To develop a profile of your customers and understand their needs, you will have to do some market research.
The Four Ps
Will anyone buy what you're selling?
Marketing experts say that there are four factors that influence purchasing decisions. These four factors are known as the marketing mix or the four Ps:
- Product: What are you going to sell?
- Price: How much can you charge for your product?
- Place: Where will people buy your product?
- Promotion: How will people find out about your product?
How successful you are at these four elements will strongly influence your business' revenues.
Note: In this section, we use the word "product" to mean both "goods" and "services".
What are you going to sell?
In order to determine what you should be selling, you must understand your target customer's needs and then tailor your product to meet those needs. The more you are able to fulfill your customers' expectations, the better the chances that they will buy from you, recommend you to others and come back again in the future.
Some key considerations when designing your product include:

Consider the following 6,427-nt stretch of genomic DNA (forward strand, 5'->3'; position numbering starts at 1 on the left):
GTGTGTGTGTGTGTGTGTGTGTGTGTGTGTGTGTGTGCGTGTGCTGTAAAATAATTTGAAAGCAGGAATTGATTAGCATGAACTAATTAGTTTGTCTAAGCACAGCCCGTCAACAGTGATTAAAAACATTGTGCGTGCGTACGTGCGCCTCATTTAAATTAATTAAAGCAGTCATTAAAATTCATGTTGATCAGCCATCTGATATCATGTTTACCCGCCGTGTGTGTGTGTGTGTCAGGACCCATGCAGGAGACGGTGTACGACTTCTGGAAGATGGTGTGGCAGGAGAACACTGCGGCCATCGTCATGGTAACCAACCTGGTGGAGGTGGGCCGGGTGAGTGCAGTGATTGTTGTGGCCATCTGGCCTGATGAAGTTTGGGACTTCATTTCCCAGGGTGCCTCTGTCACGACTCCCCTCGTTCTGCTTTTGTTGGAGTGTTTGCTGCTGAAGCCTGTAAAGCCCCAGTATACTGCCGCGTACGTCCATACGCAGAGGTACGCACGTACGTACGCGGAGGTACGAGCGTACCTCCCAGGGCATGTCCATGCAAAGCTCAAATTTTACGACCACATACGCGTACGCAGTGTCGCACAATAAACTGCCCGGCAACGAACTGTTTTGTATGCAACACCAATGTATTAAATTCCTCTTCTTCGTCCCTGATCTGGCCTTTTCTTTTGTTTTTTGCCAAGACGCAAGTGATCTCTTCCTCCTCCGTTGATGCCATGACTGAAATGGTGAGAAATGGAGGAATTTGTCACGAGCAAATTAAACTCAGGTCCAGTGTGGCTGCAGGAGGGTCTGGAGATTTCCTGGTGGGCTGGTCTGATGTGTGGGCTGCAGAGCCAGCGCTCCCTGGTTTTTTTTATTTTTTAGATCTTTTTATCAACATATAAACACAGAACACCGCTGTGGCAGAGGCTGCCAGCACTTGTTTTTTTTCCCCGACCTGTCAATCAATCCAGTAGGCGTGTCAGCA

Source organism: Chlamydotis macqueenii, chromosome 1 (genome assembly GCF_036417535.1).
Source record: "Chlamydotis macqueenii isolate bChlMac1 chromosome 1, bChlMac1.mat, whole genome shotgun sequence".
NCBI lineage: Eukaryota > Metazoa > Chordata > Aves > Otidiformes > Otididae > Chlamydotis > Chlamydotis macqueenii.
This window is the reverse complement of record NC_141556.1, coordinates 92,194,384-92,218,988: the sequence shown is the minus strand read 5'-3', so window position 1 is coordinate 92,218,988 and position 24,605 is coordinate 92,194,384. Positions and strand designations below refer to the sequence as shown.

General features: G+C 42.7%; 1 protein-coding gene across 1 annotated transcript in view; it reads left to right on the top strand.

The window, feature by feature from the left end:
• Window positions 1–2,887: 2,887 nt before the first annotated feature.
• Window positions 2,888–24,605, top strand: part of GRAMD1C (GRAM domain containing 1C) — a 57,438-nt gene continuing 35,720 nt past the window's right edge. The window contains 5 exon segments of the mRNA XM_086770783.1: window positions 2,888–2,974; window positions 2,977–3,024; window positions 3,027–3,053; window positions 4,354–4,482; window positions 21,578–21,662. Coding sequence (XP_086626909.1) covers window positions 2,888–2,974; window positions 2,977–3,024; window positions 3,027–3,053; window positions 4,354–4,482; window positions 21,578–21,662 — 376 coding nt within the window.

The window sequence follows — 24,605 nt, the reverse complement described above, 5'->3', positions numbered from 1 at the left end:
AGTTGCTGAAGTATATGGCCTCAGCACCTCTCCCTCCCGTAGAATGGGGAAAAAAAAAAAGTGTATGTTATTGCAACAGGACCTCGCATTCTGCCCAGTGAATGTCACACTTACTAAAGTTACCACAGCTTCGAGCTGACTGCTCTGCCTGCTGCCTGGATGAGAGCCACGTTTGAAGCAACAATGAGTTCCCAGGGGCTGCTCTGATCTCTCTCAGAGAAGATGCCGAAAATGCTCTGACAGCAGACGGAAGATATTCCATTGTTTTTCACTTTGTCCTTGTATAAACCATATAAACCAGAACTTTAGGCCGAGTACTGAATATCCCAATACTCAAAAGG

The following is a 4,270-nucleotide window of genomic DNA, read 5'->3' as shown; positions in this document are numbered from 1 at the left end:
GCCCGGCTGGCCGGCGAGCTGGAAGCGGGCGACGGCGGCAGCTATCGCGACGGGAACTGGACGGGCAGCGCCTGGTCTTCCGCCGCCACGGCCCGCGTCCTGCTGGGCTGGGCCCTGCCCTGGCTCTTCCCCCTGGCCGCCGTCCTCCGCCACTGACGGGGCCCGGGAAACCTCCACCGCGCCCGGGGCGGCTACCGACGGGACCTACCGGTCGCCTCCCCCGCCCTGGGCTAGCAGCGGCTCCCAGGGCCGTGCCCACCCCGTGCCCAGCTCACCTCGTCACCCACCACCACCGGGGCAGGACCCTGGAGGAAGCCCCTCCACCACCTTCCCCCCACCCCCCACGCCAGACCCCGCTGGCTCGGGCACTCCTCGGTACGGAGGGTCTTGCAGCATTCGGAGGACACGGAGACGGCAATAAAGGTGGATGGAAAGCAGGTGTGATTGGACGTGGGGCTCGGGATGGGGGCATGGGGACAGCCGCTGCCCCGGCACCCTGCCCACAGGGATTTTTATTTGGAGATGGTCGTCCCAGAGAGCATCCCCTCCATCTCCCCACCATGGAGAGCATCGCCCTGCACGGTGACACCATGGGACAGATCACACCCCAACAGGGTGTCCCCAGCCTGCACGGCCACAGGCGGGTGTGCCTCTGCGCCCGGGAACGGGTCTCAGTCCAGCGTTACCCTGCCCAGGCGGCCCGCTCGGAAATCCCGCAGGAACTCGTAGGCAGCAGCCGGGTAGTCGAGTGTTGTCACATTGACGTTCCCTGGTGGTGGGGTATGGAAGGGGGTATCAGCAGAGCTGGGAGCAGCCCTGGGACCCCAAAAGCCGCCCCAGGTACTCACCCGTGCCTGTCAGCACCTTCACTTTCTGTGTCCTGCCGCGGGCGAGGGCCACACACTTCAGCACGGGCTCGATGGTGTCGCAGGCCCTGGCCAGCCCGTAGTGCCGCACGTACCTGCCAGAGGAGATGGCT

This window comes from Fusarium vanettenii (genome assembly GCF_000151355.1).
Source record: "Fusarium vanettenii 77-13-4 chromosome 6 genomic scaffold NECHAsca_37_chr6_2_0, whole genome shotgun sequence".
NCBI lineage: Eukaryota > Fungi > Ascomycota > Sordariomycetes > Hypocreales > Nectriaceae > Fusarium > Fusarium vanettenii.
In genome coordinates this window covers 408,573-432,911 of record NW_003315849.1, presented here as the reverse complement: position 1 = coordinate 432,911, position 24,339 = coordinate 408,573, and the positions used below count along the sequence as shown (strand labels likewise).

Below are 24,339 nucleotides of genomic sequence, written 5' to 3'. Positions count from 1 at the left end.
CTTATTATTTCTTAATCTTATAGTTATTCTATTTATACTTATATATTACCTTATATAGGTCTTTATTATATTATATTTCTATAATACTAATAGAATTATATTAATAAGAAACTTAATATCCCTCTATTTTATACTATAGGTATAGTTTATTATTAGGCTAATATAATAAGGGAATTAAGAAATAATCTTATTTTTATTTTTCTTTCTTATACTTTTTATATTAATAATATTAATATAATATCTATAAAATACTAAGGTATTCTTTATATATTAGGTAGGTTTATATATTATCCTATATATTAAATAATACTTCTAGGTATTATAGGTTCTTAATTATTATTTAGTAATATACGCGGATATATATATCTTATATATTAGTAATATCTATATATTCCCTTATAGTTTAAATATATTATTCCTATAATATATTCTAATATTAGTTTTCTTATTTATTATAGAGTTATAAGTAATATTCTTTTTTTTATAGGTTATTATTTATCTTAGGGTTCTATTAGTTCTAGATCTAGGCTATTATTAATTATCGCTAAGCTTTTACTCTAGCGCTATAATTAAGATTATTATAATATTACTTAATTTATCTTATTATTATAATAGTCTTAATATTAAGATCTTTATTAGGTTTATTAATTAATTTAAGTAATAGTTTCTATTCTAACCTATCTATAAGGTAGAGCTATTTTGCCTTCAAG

- Mass production or customization: Is your product going to be mass-produced and be the same for each person who buys it or will you offer a custom product for each person who buys from you?
- Convenience, shopping, specialty or unsought good: Is your product something that people pick up regularly when doing their errands (convenience good); is it something they would shop for and compare different brands (shopping good); is it something special they would only buy infrequently, like an expensive gift or luxury item (specialty good); or is it something they don't really want, but may need to buy (unsought good)? Understanding which category your product fits into will be important in determining how to price it, where to sell it and how to promote it.